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I have a legacy site for a charity running on an old Apache 1.3 instance, behind Apache 2 running proxypass. When a request comes to example.com, Apache 2 sends it internally to localhost:8080 which works fine.

The problem:

example.com/blog/ works but example.com/blog (no trailing slash) does not. The URL it changes to in Chrome is example.com:8080/blog/ which doesn't exist.

The same is true for all other directories.

Apache 2:

<VirtualHost *:80>
    ServerName example.com
    ProxyPreserveHost On
    ProxyPass / http://localhost:8080/
    ProxyPassReverse / http://localhost:8080/
</VirtualHost>

Apache 1:

NameVirtualHost *:8080
<VirtualHost *:8080>
    DocumentRoot /usr/www/html/
    ServerName example.com
    RewriteEngine on
    RewriteCond %{REQUEST_METHOD} !^(GET|POST|HEAD)$
    RewriteRule .* - [F]
</VirtualHost>

I thought a simple solution would be to add a rewriterule in either virtualhost but I've not had any success despite many attempts. I think a key issue is it's wrongly looking on example.com:8080 when the slash isn't there. It would be great if anyone can help me out, ask me any additional info that would be useful.

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A trace of exactly what gets sent back and forth between your Apaches, and Apache and the browser, in the erroneous case, would be handy. I still think there's a URL rewriting issue going on here somewhere. –  womble Jul 15 '11 at 13:35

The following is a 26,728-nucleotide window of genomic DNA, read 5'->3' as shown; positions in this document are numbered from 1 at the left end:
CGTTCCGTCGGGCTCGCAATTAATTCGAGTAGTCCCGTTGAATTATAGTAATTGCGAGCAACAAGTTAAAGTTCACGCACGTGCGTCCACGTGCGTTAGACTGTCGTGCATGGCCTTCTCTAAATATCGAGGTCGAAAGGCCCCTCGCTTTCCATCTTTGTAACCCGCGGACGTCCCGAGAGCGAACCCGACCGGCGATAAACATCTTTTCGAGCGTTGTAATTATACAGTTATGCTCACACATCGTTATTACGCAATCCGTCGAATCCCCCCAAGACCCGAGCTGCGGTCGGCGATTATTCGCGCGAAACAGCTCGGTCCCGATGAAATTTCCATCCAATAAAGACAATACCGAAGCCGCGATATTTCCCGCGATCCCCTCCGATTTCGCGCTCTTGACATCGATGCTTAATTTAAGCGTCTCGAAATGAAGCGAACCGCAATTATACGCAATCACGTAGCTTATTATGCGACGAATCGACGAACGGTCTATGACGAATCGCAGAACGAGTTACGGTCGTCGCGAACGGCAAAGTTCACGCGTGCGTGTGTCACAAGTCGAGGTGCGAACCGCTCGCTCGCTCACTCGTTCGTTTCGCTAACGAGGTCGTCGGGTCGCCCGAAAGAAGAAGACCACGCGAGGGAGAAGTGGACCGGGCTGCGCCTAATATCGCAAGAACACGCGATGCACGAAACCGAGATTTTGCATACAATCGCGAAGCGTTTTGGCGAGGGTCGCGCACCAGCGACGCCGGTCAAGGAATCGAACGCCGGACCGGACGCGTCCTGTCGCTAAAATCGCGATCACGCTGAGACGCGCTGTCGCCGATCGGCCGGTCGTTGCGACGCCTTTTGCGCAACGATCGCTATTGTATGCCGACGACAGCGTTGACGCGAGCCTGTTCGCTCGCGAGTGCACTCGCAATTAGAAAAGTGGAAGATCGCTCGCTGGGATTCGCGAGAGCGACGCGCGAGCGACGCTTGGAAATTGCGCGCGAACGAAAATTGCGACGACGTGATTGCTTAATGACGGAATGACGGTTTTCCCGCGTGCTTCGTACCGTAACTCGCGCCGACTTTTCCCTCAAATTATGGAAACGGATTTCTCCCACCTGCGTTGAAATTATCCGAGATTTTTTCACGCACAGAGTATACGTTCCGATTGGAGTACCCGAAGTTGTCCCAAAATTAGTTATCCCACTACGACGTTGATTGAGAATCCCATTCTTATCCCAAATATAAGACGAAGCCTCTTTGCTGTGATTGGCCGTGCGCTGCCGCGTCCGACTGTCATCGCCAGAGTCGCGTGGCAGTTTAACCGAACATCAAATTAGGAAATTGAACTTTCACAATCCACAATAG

@womble How would you recommend I produce a trace? I have checked the logs and nothing is appearing in access or error for either virtualhost. –  Ben Jul 15 '11 at 13:48
    
tcpdump would work. –  womble Jul 15 '11 at 22:18

1 Answer 1

I see no ProxyPassReverse or mod_proxy_html directives in your config; the lack of ProxyPassReverse, specifically, is likely to be the cause of your issue as the backend Apache is sending a redirect to the slashful URL, but has it's internal name in the Location: header, and without ProxyPassReverse the frontend Apache is just letting that internal URL leak.

mod_proxy_html is for the equivalent issues, but in HTML rather than HTTP headers. It's also worth using, unless you're really sure nobody's going to go putting a full URL in the HTML (which, for any dynamic webapp, is a bad bet).

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Thanks - I have added ProxyPassReverse / localhost:8080 and restarted the server, unfortunately the same issue remains and it's trying to load up example.com:8080/blog/ when accessing example.com/blog - I've added the new line to original post. –  Ben Jul 15 '11 at 13:30

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